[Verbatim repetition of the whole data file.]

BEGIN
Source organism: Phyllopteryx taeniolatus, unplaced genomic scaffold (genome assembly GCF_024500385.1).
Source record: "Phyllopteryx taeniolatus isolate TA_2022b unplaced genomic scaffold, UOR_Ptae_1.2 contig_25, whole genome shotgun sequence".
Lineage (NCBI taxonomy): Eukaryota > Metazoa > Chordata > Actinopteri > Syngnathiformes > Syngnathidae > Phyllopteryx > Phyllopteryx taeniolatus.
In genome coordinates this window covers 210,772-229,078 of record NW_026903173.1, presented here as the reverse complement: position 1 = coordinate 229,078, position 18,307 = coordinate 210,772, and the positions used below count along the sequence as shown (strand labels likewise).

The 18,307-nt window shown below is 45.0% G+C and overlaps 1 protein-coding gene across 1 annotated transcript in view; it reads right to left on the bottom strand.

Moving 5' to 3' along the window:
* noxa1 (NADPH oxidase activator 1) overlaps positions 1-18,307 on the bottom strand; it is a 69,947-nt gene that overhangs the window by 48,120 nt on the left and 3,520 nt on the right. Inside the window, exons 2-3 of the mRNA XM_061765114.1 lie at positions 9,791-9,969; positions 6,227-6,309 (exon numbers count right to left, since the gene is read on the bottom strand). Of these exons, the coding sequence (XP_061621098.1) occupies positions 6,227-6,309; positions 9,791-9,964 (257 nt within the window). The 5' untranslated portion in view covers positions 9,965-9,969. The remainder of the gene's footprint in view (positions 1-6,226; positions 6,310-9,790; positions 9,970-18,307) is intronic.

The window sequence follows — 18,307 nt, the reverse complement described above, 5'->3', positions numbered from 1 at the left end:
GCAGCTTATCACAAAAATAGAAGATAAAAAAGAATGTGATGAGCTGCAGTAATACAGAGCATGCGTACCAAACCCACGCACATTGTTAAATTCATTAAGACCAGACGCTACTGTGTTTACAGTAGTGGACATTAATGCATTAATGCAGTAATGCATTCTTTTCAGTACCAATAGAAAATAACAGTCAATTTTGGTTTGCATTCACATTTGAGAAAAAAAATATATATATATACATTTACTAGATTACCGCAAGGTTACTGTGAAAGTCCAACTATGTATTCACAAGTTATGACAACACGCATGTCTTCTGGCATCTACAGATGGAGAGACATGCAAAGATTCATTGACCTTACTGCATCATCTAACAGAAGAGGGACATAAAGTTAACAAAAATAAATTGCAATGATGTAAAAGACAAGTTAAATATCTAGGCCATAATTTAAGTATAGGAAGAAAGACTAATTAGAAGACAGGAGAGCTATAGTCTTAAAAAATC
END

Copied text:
Source organism: Phyllopteryx taeniolatus, unplaced genomic scaffold (genome assembly GCF_024500385.1).
Source record: "Phyllopteryx taeniolatus isolate TA_2022b unplaced genomic scaffold, UOR_Ptae_1.2 contig_25, whole genome shotgun sequence".
Lineage (NCBI taxonomy): Eukaryota > Metazoa > Chordata > Actinopteri > Syngnathiformes > Syngnathidae > Phyllopteryx > Phyllopteryx taeniolatus.
In genome coordinates this window covers 210,772-229,078 of record NW_026903173.1, presented here as the reverse complement: position 1 = coordinate 229,078, position 18,307 = coordinate 210,772, and the positions used below count along the sequence as shown (strand labels likewise).

The 18,307-nt window shown below is 45.0% G+C and overlaps 1 protein-coding gene across 1 annotated transcript in view; it reads right to left on the bottom strand.

Moving 5' to 3' along the window:
* noxa1 (NADPH oxidase activator 1) overlaps positions 1-18,307 on the bottom strand; it is a 69,947-nt gene that overhangs the window by 48,120 nt on the left and 3,520 nt on the right. Inside the window, exons 2-3 of the mRNA XM_061765114.1 lie at positions 9,791-9,969; positions 6,227-6,309 (exon numbers count right to left, since the gene is read on the bottom strand). Of these exons, the coding sequence (XP_061621098.1) occupies positions 6,227-6,309; positions 9,791-9,964 (257 nt within the window). The 5' untranslated portion in view covers positions 9,965-9,969. The remainder of the gene's footprint in view (positions 1-6,226; positions 6,310-9,790; positions 9,970-18,307) is intronic.

The window sequence follows — 18,307 nt, the reverse complement described above, 5'->3', positions numbered from 1 at the left end:
GCAGCTTATCACAAAAATAGAAGATAAAAAAGAATGTGATGAGCTGCAGTAATACAGAGCATGCGTACCAAACCCACGCACATTGTTAAATTCATTAAGACCAGACGCTACTGTGTTTACAGTAGTGGACATTAATGCATTAATGCAGTAATGCATTCTTTTCAGTACCAATAGAAAATAACAGTCAATTTTGGTTTGCATTCACATTTGAGAAAAAAAATATATATATATACATTTACTAGATTACCGCAAGGTTACTGTGAAAGTCCAACTATGTATTCACAAGTTATGACAACACGCATGTCTTCTGGCATCTACAGATGGAGAGACATGCAAAGATTCATTGACCTTACTGCATCATCTAACAGAAGAGGGACATAAAGTTAACAAAAATAAATTGCAATGATGTAAAAGACAAGTTAAATATCTAGGCCATAATTTAAGTATAGGAAGAAAGACTAATTAGAAGACAGGAGAGCTATAGTCTTAAAAAATC